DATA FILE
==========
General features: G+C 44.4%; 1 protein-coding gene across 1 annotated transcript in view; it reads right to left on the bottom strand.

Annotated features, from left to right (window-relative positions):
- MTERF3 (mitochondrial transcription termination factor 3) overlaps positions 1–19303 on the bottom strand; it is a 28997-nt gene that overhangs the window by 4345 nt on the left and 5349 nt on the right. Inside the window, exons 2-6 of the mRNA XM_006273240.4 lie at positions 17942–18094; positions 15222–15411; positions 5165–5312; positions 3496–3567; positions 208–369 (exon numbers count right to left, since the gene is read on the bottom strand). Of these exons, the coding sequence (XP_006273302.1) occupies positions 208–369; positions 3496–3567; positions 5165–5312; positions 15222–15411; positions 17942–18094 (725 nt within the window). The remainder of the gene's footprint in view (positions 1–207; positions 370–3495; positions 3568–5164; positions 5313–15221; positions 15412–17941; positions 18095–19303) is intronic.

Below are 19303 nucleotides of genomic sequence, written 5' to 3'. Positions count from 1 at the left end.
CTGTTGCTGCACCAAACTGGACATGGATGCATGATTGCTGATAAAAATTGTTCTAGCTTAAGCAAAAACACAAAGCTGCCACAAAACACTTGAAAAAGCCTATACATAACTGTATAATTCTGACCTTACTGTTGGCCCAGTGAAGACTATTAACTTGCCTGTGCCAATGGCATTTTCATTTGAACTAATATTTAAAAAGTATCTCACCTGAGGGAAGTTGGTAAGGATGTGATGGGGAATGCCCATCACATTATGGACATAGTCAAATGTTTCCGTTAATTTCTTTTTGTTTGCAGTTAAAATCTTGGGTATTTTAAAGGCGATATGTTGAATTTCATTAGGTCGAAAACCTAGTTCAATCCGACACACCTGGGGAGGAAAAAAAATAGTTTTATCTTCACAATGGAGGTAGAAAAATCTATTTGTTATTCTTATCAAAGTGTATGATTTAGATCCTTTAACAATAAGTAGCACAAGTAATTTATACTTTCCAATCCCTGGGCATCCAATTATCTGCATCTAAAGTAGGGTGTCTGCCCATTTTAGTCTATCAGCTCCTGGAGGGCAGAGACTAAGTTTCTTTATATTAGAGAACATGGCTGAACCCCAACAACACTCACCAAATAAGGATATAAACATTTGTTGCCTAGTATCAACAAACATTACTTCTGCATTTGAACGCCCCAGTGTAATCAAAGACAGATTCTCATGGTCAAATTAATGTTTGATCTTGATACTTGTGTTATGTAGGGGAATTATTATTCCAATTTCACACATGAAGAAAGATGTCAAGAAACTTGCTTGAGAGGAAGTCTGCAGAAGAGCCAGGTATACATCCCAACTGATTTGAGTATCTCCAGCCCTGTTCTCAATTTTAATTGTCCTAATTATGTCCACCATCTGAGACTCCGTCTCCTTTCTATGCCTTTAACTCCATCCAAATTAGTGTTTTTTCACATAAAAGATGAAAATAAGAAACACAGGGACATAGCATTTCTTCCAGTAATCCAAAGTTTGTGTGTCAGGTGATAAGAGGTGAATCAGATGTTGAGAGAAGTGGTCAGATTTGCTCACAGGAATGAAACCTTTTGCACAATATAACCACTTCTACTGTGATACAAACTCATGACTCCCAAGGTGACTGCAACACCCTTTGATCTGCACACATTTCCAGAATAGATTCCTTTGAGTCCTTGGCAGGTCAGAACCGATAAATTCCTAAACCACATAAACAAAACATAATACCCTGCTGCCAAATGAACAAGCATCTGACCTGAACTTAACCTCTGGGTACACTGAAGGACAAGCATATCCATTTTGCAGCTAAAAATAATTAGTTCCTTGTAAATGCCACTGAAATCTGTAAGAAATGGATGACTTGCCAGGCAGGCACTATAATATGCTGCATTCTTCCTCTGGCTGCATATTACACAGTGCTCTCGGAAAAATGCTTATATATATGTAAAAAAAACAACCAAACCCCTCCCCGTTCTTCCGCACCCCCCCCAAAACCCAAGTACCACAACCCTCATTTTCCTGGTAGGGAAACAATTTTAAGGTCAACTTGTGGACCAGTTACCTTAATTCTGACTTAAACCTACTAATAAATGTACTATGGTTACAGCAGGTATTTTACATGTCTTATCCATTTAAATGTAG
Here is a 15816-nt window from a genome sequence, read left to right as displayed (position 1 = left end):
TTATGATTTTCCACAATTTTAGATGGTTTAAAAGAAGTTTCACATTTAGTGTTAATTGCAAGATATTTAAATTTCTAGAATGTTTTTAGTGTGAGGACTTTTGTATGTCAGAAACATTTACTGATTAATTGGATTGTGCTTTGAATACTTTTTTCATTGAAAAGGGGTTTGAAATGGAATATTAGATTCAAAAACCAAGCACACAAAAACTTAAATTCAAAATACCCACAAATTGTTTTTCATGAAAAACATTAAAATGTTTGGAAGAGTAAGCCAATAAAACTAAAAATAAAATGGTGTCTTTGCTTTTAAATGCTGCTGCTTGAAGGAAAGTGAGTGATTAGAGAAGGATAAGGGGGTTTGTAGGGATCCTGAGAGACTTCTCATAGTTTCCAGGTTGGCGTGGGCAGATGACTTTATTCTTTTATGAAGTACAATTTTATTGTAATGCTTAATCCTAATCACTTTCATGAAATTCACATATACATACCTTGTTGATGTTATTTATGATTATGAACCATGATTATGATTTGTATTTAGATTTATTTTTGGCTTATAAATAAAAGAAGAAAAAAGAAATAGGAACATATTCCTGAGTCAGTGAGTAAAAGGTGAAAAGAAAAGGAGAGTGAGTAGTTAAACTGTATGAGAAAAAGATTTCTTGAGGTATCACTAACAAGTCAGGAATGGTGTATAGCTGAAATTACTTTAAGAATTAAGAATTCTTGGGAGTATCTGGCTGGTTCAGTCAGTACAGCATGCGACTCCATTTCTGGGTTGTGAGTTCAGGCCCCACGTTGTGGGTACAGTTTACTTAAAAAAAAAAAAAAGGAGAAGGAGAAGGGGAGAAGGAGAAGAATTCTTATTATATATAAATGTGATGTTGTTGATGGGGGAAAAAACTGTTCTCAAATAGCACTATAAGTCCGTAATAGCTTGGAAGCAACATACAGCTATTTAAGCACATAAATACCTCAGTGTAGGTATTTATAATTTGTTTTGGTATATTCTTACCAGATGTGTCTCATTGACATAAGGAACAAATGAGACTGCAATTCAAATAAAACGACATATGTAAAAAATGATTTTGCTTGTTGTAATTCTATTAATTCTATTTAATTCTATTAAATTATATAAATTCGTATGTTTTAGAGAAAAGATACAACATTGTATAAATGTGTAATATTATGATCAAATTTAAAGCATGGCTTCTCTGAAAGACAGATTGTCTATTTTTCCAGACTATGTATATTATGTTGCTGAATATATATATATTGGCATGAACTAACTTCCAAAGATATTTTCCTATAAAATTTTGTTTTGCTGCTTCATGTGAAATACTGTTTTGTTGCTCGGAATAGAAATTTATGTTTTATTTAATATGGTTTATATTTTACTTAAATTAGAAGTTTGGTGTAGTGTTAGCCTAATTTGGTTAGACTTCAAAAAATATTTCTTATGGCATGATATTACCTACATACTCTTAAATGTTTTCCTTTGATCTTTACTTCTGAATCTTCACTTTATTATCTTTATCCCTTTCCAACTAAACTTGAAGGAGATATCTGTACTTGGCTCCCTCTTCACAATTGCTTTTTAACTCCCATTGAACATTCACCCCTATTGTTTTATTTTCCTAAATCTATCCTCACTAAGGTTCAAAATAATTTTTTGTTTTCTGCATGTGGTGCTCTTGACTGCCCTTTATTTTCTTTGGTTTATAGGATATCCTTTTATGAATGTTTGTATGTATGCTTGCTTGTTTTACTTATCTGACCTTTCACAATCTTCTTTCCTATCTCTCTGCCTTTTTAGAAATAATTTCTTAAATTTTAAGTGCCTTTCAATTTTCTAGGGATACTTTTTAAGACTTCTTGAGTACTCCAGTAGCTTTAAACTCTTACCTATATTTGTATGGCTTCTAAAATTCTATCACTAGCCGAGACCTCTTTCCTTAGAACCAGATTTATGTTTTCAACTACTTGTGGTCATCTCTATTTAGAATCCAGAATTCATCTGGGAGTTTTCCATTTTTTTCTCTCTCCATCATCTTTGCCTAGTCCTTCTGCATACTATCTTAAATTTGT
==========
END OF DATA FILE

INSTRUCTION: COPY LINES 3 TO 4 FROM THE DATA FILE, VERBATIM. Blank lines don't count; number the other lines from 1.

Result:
- MTERF3 (mitochondrial transcription termination factor 3) overlaps positions 1–19303 on the bottom strand; it is a 28997-nt gene that overhangs the window by 4345 nt on the left and 5349 nt on the right. Inside the window, exons 2-6 of the mRNA XM_006273240.4 lie at positions 17942–18094; positions 15222–15411; positions 5165–5312; positions 3496–3567; positions 208–369 (exon numbers count right to left, since the gene is read on the bottom strand). Of these exons, the coding sequence (XP_006273302.1) occupies positions 208–369; positions 3496–3567; positions 5165–5312; positions 15222–15411; positions 17942–18094 (725 nt within the window). The remainder of the gene's footprint in view (positions 1–207; positions 370–3495; positions 3568–5164; positions 5313–15221; positions 15412–17941; positions 18095–19303) is intronic.

Below are 19303 nucleotides of genomic sequence, written 5' to 3'. Positions count from 1 at the left end.